Today George brings on his fiancé Li Wang to talk about some interesting little lexical facts in Chinese that might be an inspiration.
Links and Resources
- Google shows nearly a million hits for 吃酒
- A Conlanger’s Thesaurus
- Semantic Associations presenation
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Italian, like Spanish, has distinctions for the time of the day you have a meal:
dinner : cena : : to have dinner : cenare
lunch : pranzo : : to have lunch : pranzare
breakfast : colazione : : to have breakfast : *colazionare
… but it interestingly lacks the verb form for breakfast. I chalk this up to the fact that there really isn’t a “breakfast” in Italian culture; just a coffee and maybe a few small biscotti IF you’re lucky.
These verbal forms don’t really translate well with the verb “eat” though, because it’s understood that you’d be drinking as well. We can see this in English too when we say “I’m going to ‘eat’ dinner.” This usage of eat, at least for me, includes obvious drinking.
Final point: It would be cool if this flattening between “eat” and “drink” when specifying time did not happen in a language and there were terms for eating and certain times, that contrasted with drinking at certain times (think tea-time), that contrasted with doing both simultaneously at certain times… or basically just interesting combinations of the above (which would probably be more naturalistic than a comprehensive list).
Mmm… I don’t agree completely. Those are not so much synonyms of “to eat” for specific times of the day as they are verbs that mean “to attend breakfast/lunch/dinner”. Eating and drinking are understood as being part of attending a meal, but are not the main point of these verbs.In French, my mothertongue, those verbs exist as well, but they do not feel to me like equivalent of “to eat”, but more of “to have” (as in “to have lunch”, “to have dinner”).
Like in Italian, we have “dîner” for “to have dinner” and “déjeuner” for “to have lunch”, but we lack the verbal equivalent of “to have breakfast”. That’s because French has undergone a change in meal words: breakfast used to be “déjeuner” (with the verb “déjeuner”, literally meaning “to unfast”, i.e. to break the fast), lunch was “dîner” (with the verb “dîner), and dinner was “souper” (supper), with the verb “souper” (“to have supper”). This was somehow changed: “souper” became less and less used (and now feels very archaic, or refers to a light collation late in the evening, after 11PM at least), “dîner” replaced “souper” to mark the evening meal, “déjeuner” took over from “dîner” to mark lunch, and the name of breakfast was filled in by the compound “petit-déjeuner” (literally “small lunch”), without an equivalent verb.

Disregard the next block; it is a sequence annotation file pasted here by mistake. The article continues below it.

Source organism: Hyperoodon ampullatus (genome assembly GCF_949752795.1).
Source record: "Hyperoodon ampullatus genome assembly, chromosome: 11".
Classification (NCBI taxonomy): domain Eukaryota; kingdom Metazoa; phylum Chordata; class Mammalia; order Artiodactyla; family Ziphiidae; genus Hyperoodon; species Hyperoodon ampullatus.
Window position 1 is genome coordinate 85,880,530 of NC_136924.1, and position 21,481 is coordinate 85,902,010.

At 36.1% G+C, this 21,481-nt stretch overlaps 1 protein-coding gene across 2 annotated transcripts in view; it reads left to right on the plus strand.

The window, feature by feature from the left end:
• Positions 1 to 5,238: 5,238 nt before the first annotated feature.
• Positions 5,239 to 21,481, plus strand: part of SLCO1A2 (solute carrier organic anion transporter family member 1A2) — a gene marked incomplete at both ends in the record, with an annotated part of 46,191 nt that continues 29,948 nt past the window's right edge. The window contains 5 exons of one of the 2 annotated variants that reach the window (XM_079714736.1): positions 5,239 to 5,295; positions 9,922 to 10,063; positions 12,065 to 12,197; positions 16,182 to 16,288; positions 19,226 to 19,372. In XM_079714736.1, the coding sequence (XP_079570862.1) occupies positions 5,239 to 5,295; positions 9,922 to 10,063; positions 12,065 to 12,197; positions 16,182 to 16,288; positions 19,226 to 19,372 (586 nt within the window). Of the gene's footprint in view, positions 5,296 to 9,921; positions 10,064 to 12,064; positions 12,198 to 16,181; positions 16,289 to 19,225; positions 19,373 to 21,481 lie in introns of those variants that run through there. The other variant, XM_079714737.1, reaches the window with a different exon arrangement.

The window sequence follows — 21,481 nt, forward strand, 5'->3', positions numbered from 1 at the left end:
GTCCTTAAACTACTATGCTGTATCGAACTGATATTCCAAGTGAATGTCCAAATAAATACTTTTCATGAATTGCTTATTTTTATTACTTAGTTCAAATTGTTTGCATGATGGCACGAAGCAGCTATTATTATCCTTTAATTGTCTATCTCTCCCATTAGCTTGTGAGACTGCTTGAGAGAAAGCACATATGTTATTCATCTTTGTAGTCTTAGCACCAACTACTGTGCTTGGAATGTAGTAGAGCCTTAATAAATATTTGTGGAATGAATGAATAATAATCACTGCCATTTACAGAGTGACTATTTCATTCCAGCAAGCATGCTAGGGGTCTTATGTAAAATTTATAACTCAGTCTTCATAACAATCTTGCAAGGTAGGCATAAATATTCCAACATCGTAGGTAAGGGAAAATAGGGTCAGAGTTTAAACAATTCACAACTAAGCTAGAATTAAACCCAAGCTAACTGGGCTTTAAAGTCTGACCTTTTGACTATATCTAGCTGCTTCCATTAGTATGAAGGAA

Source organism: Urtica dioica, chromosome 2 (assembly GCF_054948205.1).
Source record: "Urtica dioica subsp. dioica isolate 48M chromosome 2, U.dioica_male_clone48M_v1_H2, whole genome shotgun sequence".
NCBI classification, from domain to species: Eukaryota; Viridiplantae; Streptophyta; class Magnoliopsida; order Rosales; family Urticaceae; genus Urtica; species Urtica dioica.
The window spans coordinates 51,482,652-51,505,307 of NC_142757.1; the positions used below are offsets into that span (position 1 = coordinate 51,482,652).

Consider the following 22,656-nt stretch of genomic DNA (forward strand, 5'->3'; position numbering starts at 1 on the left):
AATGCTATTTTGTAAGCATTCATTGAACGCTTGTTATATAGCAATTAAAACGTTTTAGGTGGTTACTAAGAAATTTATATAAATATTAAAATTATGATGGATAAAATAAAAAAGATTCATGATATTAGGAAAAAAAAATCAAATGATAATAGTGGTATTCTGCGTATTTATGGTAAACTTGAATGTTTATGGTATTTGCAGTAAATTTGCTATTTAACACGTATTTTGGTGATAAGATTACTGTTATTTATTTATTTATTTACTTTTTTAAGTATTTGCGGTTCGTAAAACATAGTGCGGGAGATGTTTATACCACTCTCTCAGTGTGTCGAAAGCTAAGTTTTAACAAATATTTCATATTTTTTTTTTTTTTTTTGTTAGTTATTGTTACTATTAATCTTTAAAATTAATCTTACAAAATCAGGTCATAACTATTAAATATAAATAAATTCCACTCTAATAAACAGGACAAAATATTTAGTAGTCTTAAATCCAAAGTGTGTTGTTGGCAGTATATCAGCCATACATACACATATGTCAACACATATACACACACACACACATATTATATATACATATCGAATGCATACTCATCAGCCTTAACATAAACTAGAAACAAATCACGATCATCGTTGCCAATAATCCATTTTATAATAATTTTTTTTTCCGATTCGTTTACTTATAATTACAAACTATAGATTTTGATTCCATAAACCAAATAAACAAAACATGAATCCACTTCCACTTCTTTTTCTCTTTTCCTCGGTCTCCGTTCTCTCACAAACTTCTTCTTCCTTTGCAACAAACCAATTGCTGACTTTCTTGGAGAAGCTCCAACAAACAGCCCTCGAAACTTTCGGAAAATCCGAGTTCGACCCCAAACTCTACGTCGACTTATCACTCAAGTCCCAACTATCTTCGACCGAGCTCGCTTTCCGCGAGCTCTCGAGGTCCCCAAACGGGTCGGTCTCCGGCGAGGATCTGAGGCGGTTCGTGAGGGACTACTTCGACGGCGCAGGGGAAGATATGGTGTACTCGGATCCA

In any case, this was a very interesting short. I already knew about the weird (but somehow understandable) case of Japanese using nomu (to drink) not only for liquids but also for pills (and for cigarettes!), but “eating wine” is a first!
In my conlang Moten, I also went another route than the boring “solid vs. liquid” stuff :P. Moten has two verbs: jo|zemej and ipsenaj. They both basically mean “to swallow” or “to ingest”. The difference between the two is whether what is swallowed is considered a foodstuff (drinks included) or not. So most food and drinks use jo|zemej, while medicine, cigarettes and saliva use ipsenaj. I have yet to ascertain exactly what the speakers of Moten consider to be foodstuff or not, so one could also have things that we would consider food using ipsenaj simply because culturally speaking the Moten speakers don’t consider it that way 🙂 . I hardly dare to mention that the opposite could also be true! 😛
To be fair, the breakfast/lunch/dinner thing really deserves to be taken on separately — there’s actually a huge history behind those words that ties into the evolution of cultural mealtime behaviors in Europe (and potentially elsewhere as well).
As far as the Moten concept, I like that. I think that “to smoke” also might be a good one to look into, since I’ve seen a varied array of verbs co-opted for it (“drink” as mentioned by you for Japanese and by William’s entry, “to breathe”, “to smoke (emit smoke), fume”).
About time you got a second female guest.
We’ll have one for next month’s big episode as well.
Normally, [Brazilian] Portuguese uses three verbs: ‘comer’ (to eat); ‘beber’ (to drink); ‘tomar’ (to have/take).
As a rule of thumb, solids are eaten and liquids (including soups) are drunk, but ice cream and medicine –regardless of whether they are solid (tablet or capsule) or liquid (syrup or drop)– go with that third verb. Popsicles and ice pops are suck.
Something that might interest you, I’m a Chinese Malaysian. For some reasons, the word “吃” is sometimes “misused ” in cases where supposedly “喝”should be used in Malaysian Mandarin. But this doesn’t happen the other way round.
Could you give some examples of these uses?